I thought I may be able to make my point about the tax to the circulating BBC crew, but they steadfastly avoided me twice – firstly to interview Lynne, and then to interview Grant. Sometimes, the BBC post on their site that they are looking for audiences for debate shows. These generally request that membership of any political organisation is made known, along with information about whether your mind is already made up on that specific issue. This is in their pursuit of balanced opinion, which has been sorely lacking in their sycophantic news coverage lately. I can only presume that they decided against interviewing me as my opinion was written firmly across my attire.

It turned out afterwards that it had been BBC Alba, so fuck it, no-one will ever see it anyway…

rally sheridan bus posters Above: Tommy Sheridan and posters naming the victims of Thatcher. Photo: Mean Street Photography

Tommy Sheridan was one of the speakers, and said what I wish more people in the public eye could have said recently:

“Some have said it is distasteful to celebrate the death of an old woman. And I was brought up to respect people, but it’s clear Mrs Thatcher did not respect us. She didn’t respect the workers she sacked, or the hunger strikers who died, when she was in power. We’re here to say ‘We don’t respect you either’. We won’t shed any crocodile tears over her death. But now we must look forward. Just as we united to fight Thatcher’s poll tax, I would urge you all to unite and fight Cameron’s bedroom tax as well.” – Source.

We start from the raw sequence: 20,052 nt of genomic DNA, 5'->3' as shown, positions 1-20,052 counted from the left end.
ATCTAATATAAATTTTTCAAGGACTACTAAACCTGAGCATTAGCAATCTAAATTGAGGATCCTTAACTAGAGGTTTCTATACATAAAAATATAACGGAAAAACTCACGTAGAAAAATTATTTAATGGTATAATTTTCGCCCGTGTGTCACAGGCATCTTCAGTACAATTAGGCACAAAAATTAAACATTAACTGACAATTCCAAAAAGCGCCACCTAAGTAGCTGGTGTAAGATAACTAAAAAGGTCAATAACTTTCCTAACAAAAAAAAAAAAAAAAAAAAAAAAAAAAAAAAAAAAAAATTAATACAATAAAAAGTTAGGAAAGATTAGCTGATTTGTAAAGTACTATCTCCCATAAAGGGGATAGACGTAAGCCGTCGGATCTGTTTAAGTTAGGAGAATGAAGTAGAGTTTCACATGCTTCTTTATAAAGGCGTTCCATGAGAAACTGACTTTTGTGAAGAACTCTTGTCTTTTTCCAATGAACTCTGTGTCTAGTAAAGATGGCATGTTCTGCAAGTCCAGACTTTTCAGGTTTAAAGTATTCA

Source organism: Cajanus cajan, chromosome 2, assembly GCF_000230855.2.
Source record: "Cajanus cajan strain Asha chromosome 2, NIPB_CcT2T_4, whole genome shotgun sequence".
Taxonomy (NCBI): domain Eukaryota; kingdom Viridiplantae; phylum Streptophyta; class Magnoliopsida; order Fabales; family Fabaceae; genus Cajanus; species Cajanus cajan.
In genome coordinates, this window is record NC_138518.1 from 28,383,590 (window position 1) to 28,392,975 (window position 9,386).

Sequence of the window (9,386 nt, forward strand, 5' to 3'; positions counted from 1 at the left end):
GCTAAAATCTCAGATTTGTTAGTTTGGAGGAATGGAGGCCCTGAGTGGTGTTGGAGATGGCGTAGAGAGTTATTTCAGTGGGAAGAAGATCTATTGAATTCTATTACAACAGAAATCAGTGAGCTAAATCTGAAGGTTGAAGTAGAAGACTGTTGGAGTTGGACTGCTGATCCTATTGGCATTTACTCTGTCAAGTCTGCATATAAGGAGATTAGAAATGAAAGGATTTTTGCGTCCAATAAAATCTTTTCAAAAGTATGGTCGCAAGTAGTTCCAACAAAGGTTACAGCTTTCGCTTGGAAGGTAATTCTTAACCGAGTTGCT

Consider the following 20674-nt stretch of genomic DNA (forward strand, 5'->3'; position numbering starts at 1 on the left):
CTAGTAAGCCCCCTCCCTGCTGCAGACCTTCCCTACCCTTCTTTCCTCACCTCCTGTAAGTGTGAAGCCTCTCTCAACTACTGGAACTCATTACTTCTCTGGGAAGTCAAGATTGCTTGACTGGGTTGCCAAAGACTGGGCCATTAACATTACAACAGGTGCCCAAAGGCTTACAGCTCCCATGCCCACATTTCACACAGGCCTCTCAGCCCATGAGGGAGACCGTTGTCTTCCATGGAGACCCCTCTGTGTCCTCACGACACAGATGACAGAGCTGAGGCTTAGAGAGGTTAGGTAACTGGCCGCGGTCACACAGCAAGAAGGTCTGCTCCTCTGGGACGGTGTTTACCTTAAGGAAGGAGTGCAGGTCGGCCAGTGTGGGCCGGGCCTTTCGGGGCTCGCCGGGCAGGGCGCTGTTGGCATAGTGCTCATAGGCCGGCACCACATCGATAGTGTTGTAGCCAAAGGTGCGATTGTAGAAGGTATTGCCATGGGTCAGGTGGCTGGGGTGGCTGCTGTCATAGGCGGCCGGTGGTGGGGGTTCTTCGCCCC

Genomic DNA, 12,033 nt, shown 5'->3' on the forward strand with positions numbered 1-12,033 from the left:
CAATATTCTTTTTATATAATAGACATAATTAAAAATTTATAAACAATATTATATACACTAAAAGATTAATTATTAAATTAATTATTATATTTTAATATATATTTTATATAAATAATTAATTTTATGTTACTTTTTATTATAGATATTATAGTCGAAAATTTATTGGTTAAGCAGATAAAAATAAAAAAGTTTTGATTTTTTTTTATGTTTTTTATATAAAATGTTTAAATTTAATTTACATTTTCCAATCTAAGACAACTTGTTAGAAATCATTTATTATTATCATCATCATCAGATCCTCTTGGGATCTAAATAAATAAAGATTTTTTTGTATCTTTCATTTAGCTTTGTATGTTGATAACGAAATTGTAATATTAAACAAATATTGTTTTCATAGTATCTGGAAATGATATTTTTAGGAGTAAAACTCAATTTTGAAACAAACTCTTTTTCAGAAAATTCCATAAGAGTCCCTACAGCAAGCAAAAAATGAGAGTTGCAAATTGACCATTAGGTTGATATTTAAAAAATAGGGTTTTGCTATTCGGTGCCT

We left after the rest of the speeches, once the final musical act was on, and headed to a pub that was not the one I had been in earlier. Lynne and her friend were already there, having left before us, and as I sat down she brought up the potentially-offensive nature of my shirt. I called the barman over, showed it to him, and asked if it was okay if I continued to wear it in his pub.

He looked at me quizzically, smiled, and said that it was fine. Crisis averted.

Later, when I called into the nearby supermarket on my way home, someone else came up to me and smilingly told me “Great shirt! Be more assertive.”

Be more assertive.

I think that is the purpose of writing these blogs. I know that many of you are unhappy. I know that, at a basic level, most of us want to see the same things. Over on Facebook, I just read the gripe that “I’m still annoyed at £10m being spent wining and dining millionaires at MT’s funeral.”

If you are that annoyed, protest. Channel the anger. Show them they are not popular. If enough of us do it, they cannot deny us.